THE STATE OF SCIENCE: Should scientists communicate with the general public? Dr Danny Kingsley makes a case for speaking out.
Scientific articles don’t often feature on beside tables or as bathroom reading. Not because they aren’t important – they are – but most are, frankly, indecipherable.
I teach the plain English writing component of a workshop for PhD students. Before we begin each workshop, at least one participant usually says they don’t see why they need to communicate with the general public. Some of them say they “only want to communicate to other scientists”.
Well, get real.
My stock response to this is that researchers have an obligation to share the findings of their research with people other than their immediate circle.
Senator Kim Carr, Australia’s Minister for Innovation, Industry, Science and Research, said in 2008 that researchers had a “duty” to take on a public role due to the nature of their work and the source of their funding.
Research in Australia is almost exclusively funded by the taxpayer. Think about that for a moment. Many researchers don’t feel it is necessary to communicate with the people who pay for them to be able to do their research.
And research is an expensive business. In 2007, funding for research, research support and research training was around $2.6 billion.
The taxpayer has a right to know how that money is being spent, without feeling they need to complete their own PhD to understand the language.
Get talking, or get walking
Of course, scientists do actually communicate their research all the time. The “currency” in the scientific world is the journal article and conference paper. Scientists can’t escape this. The published output of a researcher directly affects his or her career.
Such papers were not always impenetrable to all but a chosen few. It’s hard to believe now that at the turn of last century scientific articles had the same readability as the New York Times.
And yet over the decades, scientific literature has become more and more inaccessible – partly because of the increasing specialisation of science and the accompanying need for jargon words.
There are examples of journals attempting to address this issue. Science (to name just one) offers a one-line summary of articles in the contents page.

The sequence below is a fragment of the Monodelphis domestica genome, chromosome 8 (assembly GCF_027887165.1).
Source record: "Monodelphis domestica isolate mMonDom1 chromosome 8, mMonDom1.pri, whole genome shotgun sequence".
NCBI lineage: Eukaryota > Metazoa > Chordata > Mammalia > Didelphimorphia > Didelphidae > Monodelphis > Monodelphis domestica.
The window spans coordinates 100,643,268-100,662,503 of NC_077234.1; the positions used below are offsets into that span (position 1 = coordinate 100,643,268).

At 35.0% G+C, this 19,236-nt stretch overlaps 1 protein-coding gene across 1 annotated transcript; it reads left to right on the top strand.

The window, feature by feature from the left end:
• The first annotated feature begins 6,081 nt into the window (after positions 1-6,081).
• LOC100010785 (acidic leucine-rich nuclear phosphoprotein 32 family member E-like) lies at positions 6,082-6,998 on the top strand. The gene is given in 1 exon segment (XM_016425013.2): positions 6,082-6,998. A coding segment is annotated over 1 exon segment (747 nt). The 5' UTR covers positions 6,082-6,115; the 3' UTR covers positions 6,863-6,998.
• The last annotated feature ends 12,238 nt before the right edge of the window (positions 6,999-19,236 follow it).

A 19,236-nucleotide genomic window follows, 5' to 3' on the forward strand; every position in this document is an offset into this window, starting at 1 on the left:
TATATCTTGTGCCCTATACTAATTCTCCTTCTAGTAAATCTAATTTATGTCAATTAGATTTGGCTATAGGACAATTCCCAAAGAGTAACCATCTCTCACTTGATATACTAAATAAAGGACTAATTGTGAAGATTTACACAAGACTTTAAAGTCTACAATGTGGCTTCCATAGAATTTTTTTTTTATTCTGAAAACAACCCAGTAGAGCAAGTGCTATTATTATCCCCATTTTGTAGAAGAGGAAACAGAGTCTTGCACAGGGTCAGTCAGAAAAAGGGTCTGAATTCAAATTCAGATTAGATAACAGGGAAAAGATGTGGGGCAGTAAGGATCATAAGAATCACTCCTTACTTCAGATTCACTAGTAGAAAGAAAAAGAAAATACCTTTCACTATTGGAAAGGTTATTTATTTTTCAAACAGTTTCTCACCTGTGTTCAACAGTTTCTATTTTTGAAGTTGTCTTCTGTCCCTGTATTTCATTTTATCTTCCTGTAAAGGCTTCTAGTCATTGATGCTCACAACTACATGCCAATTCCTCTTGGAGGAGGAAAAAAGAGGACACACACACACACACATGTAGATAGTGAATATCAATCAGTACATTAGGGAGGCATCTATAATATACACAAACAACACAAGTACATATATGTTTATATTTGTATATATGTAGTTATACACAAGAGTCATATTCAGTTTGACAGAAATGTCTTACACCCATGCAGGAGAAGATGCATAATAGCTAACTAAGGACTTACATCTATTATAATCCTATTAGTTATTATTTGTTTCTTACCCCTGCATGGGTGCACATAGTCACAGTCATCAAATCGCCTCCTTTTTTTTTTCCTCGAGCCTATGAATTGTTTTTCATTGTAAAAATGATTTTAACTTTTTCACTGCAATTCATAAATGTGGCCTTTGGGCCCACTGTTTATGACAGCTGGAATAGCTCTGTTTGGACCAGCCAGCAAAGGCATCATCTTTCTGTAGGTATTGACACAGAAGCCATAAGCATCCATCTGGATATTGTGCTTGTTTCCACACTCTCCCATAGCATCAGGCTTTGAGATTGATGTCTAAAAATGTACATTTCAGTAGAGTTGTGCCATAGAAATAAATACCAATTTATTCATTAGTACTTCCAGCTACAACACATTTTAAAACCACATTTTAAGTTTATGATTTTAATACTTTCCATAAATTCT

Both Science and Nature include articles that discuss research papers published in their journals. The British Medical Journal (BMJ) includes boxes in its articles titled “What is already known on this topic” and “What this study adds”.
There is a secondary problem. The inaccessibility of language used in scientific papers is coupled with the inaccessibility of the papers themselves.
If you try to click on this link to an article about communicating science and you don’t have a subscription to Nature, you will be asked to pay US$32 to read it. This is not to say Nature is evil – the journal has held debates on open access, and allows authors to post copies of their work in open access repositories such at the ANU Research repository – but this is nevertheless a neat illustration of the problem.
Half way there
There’s an argument that publishing scientific papers is only half the job, not least because on average less than one person reads any given scientific paper.
Communicating more broadly doesn’t just benefit society. There are arguments that the very act of having to explain work in terms that are comprehensible to a non-specialist improves research.
And things, it seems, are starting to change. Very recent developments include the requirement by some journals, such as RNA Biology, to prepare a wiki article, readable by an undergraduate student, to be submitted with a paper for concurrent peer review.
Do or die
My explanation to those students who are uninterested in communicating is that they shouldn’t expect to have much success in their careers.
Given the high specialisation of science, the chances that the promotion committee or grant application reviewers – or indeed any people making crucial decisions about careers or funding – will be in exactly the same speciality are extremely slim.
Decision makers are far more likely to look favourably on a description of work that is understandable than one they have to slog through.
To a highly-specialised researcher almost everyone could be classed as the “general public” – a terrifying thought to some, for sure, but a sobering one, I hope, for many others.
This is the fourth part of The State of Science. To read the other instalments, follow the links below:
Part One: Does Australia care about science?
Part Eleven: Scientists and politicians – the same but different?
Part Thirteen: Selling science: the lure of the dark side
Part Fourteen: Way off balance: science and the mainstream media